While some people claim it as a rejection of ‘Modernity’ and its assumptions, Australian social theorist Peter Beilharz (in ‘Postmodern Socialism: Romanticism, City, State’)  suggested it might be constructed as ‘the critical moment in Modernity’.

Here ‘Modernity’ refers to societies and economies of increasing scale and complexity; developing further with industrialisation, and with themes of Enlightenment, Reason, and so on. We’re talking about a frame which in a way is inclusive of certain tendencies in socialist, liberal and capitalist traditions – even though these are historically in conflict with one another as well.

Again we are in highly-contested terrain.

It might be noted, though, that there is also a now-mostly-forgotten tradition – a tradition historically associated with the Catholic working class – a tradition which styled itself as ‘Centrist’.  (Though notably, those such as Giddens and Blair have also tried to resuscitate a kind of ‘Centrism’)  Yet intellectuals such as Donnelly have apparently chosen to ‘side’ with big ‘L’ Economic Liberalism and big ‘C’ Cultural and Political Conservatism.   (if this is not so, Donnelly does a good job of hiding or avoiding it)  

The old-style ‘Centrism’ emphasised ‘corporatism’, welfare state, and some labour rights including labour market regulation. Today, Giddens and Blair identify as ‘Social Democrats’ or ‘The Radical Centre’.

But looking back to the original ‘Centrism’: amongst some, there was a clear authoritarianism. Some ‘Centrist’ leaders such as the ‘Christian Social’ President of Austria, Engelbert Dollfuss – beginning with his seizure of power and dissolution of a democratically-elected Socialist government in 1934 – historically chose to side with a kind of fascism;  (ironically, not long before the formalisation of the ‘Axis’ of Germany and Italy, Dolfuss sought the protection of Mussolini from Hitler – in return for the suppression of Social Democracy!).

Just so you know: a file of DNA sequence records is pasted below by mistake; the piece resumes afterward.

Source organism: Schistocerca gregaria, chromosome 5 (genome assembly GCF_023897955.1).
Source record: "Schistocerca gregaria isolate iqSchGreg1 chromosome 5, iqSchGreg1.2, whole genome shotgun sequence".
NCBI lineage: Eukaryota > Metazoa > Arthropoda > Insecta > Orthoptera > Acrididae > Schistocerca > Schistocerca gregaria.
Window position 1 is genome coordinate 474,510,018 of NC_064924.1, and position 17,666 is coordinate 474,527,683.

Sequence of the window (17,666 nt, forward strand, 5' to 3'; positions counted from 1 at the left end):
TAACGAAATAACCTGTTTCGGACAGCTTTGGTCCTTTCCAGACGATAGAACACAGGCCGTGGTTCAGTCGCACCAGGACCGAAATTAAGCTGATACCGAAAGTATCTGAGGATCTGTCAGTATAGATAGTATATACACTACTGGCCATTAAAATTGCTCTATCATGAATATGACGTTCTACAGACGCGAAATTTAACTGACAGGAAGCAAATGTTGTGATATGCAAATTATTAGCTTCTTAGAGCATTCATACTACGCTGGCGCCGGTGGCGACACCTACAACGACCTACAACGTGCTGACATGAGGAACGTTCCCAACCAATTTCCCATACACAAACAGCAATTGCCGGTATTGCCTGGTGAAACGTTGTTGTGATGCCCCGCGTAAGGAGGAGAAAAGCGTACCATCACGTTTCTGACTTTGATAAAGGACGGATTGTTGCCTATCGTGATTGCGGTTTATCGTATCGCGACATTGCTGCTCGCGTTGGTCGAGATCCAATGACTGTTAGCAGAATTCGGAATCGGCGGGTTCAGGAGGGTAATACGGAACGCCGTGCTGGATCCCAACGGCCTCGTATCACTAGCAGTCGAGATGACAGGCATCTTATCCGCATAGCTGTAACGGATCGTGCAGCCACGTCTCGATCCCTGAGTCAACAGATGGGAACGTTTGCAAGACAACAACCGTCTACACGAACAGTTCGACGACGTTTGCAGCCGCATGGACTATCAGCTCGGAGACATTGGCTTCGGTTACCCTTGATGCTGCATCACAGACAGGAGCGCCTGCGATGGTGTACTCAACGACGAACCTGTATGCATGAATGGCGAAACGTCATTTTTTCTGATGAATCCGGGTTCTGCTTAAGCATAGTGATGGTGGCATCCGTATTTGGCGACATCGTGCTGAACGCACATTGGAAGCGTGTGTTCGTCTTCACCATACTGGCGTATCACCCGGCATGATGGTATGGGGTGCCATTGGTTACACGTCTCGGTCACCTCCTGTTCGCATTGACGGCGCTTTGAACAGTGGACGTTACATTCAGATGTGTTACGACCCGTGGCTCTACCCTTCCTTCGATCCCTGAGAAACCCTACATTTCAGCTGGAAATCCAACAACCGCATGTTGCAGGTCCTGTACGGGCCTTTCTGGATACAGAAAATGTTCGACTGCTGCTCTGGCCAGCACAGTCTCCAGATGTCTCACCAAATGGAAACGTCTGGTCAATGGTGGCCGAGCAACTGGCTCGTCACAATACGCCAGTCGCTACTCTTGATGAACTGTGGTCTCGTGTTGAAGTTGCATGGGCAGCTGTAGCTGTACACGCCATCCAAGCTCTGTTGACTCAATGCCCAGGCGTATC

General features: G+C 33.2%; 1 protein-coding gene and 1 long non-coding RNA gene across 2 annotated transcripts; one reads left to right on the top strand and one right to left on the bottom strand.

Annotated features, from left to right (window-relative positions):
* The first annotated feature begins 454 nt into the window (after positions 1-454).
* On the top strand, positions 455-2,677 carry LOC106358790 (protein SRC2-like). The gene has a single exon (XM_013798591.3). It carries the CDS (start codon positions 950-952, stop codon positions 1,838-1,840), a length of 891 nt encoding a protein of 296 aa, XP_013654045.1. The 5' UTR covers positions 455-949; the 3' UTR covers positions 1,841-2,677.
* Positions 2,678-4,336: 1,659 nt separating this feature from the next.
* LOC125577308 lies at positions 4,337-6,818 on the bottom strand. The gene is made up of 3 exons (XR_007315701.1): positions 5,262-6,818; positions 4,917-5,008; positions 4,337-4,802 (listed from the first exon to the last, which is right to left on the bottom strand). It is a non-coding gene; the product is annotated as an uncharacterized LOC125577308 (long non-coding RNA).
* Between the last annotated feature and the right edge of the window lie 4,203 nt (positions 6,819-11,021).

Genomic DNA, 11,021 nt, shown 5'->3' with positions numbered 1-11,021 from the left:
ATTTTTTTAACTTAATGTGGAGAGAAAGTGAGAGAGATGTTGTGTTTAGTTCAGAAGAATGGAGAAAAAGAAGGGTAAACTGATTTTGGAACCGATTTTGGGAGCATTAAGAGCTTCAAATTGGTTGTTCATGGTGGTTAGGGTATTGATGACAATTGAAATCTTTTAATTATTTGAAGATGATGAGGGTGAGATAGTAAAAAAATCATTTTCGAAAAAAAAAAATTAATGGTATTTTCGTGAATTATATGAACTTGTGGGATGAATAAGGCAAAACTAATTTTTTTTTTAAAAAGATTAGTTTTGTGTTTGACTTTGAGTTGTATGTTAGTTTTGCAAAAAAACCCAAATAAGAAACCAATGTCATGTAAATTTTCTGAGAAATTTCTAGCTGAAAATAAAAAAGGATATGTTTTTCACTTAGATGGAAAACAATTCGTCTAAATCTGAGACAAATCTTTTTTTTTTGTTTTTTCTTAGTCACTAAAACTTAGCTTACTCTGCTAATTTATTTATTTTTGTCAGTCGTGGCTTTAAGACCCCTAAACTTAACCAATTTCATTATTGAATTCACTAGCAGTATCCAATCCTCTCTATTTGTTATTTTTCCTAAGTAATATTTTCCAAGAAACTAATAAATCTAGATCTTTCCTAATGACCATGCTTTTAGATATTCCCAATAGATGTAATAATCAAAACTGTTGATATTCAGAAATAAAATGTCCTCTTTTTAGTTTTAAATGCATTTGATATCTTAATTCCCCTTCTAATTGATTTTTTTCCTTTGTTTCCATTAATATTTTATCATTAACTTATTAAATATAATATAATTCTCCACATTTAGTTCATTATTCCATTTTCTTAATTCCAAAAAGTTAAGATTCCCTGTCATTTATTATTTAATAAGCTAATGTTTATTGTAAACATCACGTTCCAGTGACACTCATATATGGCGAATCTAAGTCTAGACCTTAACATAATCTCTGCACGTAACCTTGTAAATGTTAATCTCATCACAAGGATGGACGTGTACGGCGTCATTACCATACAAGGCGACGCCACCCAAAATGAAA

‘Corporatism’ –including state mediation – or forcible suppression – of class conflict and differences– was itself part of the broad fascist tradition; though arguably different kinds of ‘corporatism’ (eg: re Swedish Social Democracy) were much more ‘democracy-friendly’; or even co-existed with a kind of ‘democratic class struggle’ (see: Walter Korpi), (the ‘Accords’ under the Federal Labor Government in 1980s and early 1990s Australia could also be considered corporatist ; not fascist in the sense of Dollfuss ; but compromising the interests of the working class on a number of fronts).  Importantly: though a right-wing authoritarian and fascist, Dollfuss was not a Nazi.  Indeed he opposed Hitler and was assassinated by Nazi agents.

Today – to overcome an ensuing negative electoral response to austerity and other associated attacks, fear of ‘Political Correctness’ is played-upon.  This means  ‘papering over’ the contradictions which could ‘get in the way’ of preserving right-wing footholds amidst the working class – parts of which feel ‘abandoned’ by ‘self-styled social democratic’ parties for whom issues of economic inequality and exploitation have been largely ‘relegated to the Too-Hard Basket’.